The day started at 8am, when we were picked up by the Elephant Jungle Sanctuary. As we were leaving straight for Chiang Rai after, and had arranged to be dropped at the bus station in our return to Chiang Mai, we brought our packs with us. The driver tossed our bags onto the roof, but didn’t have any way to tie them down. He swore he’s never had a bag fall off the rack, but we opted to stuff our packs under the bench seats in the back of the songthaew. We hopped up into the back of the songthaew, which had already picked up a group of six from France and began our journey south to the elephant camp. About half way through the drive we stopped at a market so the guide could buy us lunch for the day. Shortly after stopping at the market, the roads began to narrow as we began to climb winding mountain roads. After what seemed like an eternity, but was realistically an hour, of white knuckle driving on mountain roads, we turned down a dirt road that led to the elephant camp. The dirt road was full of deep ruts, was incredibly steep and windy, and had a wall on one side and a sharp drop into the valley below on the other. You just have to trust that your driver doesn’t want to fall over the edge any more than you do.

When we arrived at the elephant camp, we sat on a shaded bamboo platform where we learned about the Elephant Jungle Sanctuary’s mission and the ethical treatment of elephants. Suddenly, a group of six elephants came running through the field! Our guide told us a few basic commands and we walked down into the field to feed the elephants bananas. When you yell “Bon!” the elephant lifts its trunk and opens its mouth for you to gently place the banana in its mouth. But, don’t forget how smart the elephants are! If you offer an elephant a single banana make sure you hide the bunch otherwise it will go for the whole thing! While Jess was feeding one elephant, another elephant snuck behind her and grabbed a whole bunch of bananas she was hiding behind her back!  Once all the bananas we’re gone, we crossed the river and helped the mahouts carry bundles of corn for the elephants, which can eat up to 300 kilograms of food per day!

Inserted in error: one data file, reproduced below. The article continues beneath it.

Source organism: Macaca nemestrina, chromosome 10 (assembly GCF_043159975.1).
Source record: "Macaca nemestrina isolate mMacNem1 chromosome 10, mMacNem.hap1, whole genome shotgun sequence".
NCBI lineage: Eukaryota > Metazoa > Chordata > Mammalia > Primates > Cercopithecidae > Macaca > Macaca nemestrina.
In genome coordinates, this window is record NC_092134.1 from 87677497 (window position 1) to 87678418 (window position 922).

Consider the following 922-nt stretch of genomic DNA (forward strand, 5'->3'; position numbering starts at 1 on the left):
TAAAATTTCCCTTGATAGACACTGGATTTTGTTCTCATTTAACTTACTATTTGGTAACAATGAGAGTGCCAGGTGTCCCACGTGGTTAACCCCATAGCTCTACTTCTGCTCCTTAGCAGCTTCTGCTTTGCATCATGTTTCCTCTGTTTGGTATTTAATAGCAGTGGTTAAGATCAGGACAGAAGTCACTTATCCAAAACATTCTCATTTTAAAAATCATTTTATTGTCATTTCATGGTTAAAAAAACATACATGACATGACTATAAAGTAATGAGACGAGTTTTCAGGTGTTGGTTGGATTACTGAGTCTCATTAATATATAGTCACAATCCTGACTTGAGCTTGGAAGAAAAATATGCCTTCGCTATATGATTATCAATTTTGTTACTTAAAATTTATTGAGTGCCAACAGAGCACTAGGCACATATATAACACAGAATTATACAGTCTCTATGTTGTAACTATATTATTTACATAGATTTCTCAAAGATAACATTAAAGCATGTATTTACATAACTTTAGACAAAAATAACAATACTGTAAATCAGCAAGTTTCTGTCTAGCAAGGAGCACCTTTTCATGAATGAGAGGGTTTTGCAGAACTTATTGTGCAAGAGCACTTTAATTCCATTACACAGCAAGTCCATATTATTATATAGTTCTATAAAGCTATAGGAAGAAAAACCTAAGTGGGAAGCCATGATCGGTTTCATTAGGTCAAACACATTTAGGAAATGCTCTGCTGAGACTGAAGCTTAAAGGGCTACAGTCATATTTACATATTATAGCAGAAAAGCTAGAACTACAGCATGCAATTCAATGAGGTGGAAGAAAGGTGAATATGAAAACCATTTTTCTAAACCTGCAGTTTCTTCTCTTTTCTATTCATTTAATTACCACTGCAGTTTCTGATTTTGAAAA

After feeding the elephants, we went back up to the bamboo platform to escape the mid afternoon heat and have lunch. We were very impressed with the quality of lunch, as it’s hard to make a good meal for 18 people! The meal included fried chicken drumsticks, rice, fried tofu, an egg omelette, and rice noodle salad.  After lunch, we made some “medicine” for the elephants, which included raw rice, cooked rice, bananas, and tamarind.  It was mushed up into balls and we fed them to the elephants to ensure they got plenty of nutrition.

Next, it was time for the mud spa! The guide instructed us to change into bathing suits and leave our shoes behind!We brought the elephants to a mud pit towards the side of the field and wallowed in the mud with the elephants! After about a half hour of helping the elephants cover themselves in the mud, the elephants got up and ran towards the river to wash off. We helped wash the elephants, and then swam in a pool a bit further upstream to wash off.




After the elephant baths, we fed the elephants some more corn. By now it was nearing 4 o’clock and everybody seemed ready to head back to Chiang Mai. Since we had a bus to catch, we took advantage of the one shower they had next to the bathrooms at the elephant camp. We then hopped back into the songthaew for another white-knuckle ride back to Chiang Mai. Following an amazing day feeding, bathing, and playing with elephants, the Elephant Jungle Sanctuary made sure to get us back to Chiang Mai in time to catch our bus to Chiang Rai.

Follow your tummy…

-Jess and Steven

May 7, 2016

This entry was posted in: Travel